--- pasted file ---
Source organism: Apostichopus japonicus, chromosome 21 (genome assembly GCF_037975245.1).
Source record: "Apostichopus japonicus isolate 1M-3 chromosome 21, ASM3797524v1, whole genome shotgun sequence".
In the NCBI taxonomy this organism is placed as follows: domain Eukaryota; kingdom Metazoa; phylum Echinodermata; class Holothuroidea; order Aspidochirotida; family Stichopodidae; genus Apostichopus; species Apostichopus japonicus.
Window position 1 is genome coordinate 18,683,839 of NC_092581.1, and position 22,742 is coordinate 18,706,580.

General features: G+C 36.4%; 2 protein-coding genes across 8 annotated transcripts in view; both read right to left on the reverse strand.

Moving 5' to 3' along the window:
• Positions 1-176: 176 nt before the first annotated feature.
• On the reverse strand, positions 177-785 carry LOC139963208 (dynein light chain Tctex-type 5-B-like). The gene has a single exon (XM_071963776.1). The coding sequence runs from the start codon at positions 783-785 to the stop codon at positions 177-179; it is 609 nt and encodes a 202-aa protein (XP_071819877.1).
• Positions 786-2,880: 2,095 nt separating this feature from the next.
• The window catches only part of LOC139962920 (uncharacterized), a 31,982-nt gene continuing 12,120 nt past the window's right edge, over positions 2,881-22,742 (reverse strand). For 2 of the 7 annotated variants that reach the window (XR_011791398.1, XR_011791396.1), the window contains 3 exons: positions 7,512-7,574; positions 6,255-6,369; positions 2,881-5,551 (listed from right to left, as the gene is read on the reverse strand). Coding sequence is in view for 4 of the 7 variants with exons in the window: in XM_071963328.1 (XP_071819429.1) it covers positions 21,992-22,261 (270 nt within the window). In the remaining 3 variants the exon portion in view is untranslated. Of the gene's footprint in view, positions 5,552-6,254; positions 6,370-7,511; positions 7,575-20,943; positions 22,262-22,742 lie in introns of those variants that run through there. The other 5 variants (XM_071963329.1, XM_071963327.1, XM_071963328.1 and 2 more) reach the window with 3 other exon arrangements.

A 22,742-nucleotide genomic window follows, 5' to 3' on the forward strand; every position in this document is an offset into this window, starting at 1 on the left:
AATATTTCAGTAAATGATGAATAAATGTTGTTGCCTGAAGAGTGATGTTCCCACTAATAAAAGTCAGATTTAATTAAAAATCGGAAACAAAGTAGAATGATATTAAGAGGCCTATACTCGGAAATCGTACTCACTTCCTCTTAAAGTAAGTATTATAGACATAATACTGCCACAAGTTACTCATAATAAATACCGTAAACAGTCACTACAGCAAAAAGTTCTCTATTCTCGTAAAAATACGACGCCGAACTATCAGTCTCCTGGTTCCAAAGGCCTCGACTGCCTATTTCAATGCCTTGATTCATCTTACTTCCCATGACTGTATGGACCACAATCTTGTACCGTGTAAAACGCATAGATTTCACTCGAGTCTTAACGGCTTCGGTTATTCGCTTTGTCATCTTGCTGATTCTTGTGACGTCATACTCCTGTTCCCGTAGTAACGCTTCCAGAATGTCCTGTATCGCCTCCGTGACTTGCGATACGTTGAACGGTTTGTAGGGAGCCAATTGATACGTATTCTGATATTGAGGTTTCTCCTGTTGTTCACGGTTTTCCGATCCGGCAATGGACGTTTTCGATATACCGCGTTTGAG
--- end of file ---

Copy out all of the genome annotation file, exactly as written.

Source organism: Apostichopus japonicus, chromosome 21 (genome assembly GCF_037975245.1).
Source record: "Apostichopus japonicus isolate 1M-3 chromosome 21, ASM3797524v1, whole genome shotgun sequence".
In the NCBI taxonomy this organism is placed as follows: domain Eukaryota; kingdom Metazoa; phylum Echinodermata; class Holothuroidea; order Aspidochirotida; family Stichopodidae; genus Apostichopus; species Apostichopus japonicus.
Window position 1 is genome coordinate 18,683,839 of NC_092581.1, and position 22,742 is coordinate 18,706,580.

General features: G+C 36.4%; 2 protein-coding genes across 8 annotated transcripts in view; both read right to left on the reverse strand.

Moving 5' to 3' along the window:
• Positions 1-176: 176 nt before the first annotated feature.
• On the reverse strand, positions 177-785 carry LOC139963208 (dynein light chain Tctex-type 5-B-like). The gene has a single exon (XM_071963776.1). The coding sequence runs from the start codon at positions 783-785 to the stop codon at positions 177-179; it is 609 nt and encodes a 202-aa protein (XP_071819877.1).
• Positions 786-2,880: 2,095 nt separating this feature from the next.
• The window catches only part of LOC139962920 (uncharacterized), a 31,982-nt gene continuing 12,120 nt past the window's right edge, over positions 2,881-22,742 (reverse strand). For 2 of the 7 annotated variants that reach the window (XR_011791398.1, XR_011791396.1), the window contains 3 exons: positions 7,512-7,574; positions 6,255-6,369; positions 2,881-5,551 (listed from right to left, as the gene is read on the reverse strand). Coding sequence is in view for 4 of the 7 variants with exons in the window: in XM_071963328.1 (XP_071819429.1) it covers positions 21,992-22,261 (270 nt within the window). In the remaining 3 variants the exon portion in view is untranslated. Of the gene's footprint in view, positions 5,552-6,254; positions 6,370-7,511; positions 7,575-20,943; positions 22,262-22,742 lie in introns of those variants that run through there. The other 5 variants (XM_071963329.1, XM_071963327.1, XM_071963328.1 and 2 more) reach the window with 3 other exon arrangements.

A 22,742-nucleotide genomic window follows, 5' to 3' on the forward strand; every position in this document is an offset into this window, starting at 1 on the left:
AATATTTCAGTAAATGATGAATAAATGTTGTTGCCTGAAGAGTGATGTTCCCACTAATAAAAGTCAGATTTAATTAAAAATCGGAAACAAAGTAGAATGATATTAAGAGGCCTATACTCGGAAATCGTACTCACTTCCTCTTAAAGTAAGTATTATAGACATAATACTGCCACAAGTTACTCATAATAAATACCGTAAACAGTCACTACAGCAAAAAGTTCTCTATTCTCGTAAAAATACGACGCCGAACTATCAGTCTCCTGGTTCCAAAGGCCTCGACTGCCTATTTCAATGCCTTGATTCATCTTACTTCCCATGACTGTATGGACCACAATCTTGTACCGTGTAAAACGCATAGATTTCACTCGAGTCTTAACGGCTTCGGTTATTCGCTTTGTCATCTTGCTGATTCTTGTGACGTCATACTCCTGTTCCCGTAGTAACGCTTCCAGAATGTCCTGTATCGCCTCCGTGACTTGCGATACGTTGAACGGTTTGTAGGGAGCCAATTGATACGTATTCTGATATTGAGGTTTCTCCTGTTGTTCACGGTTTTCCGATCCGGCAATGGACGTTTTCGATATACCGCGTTTGAG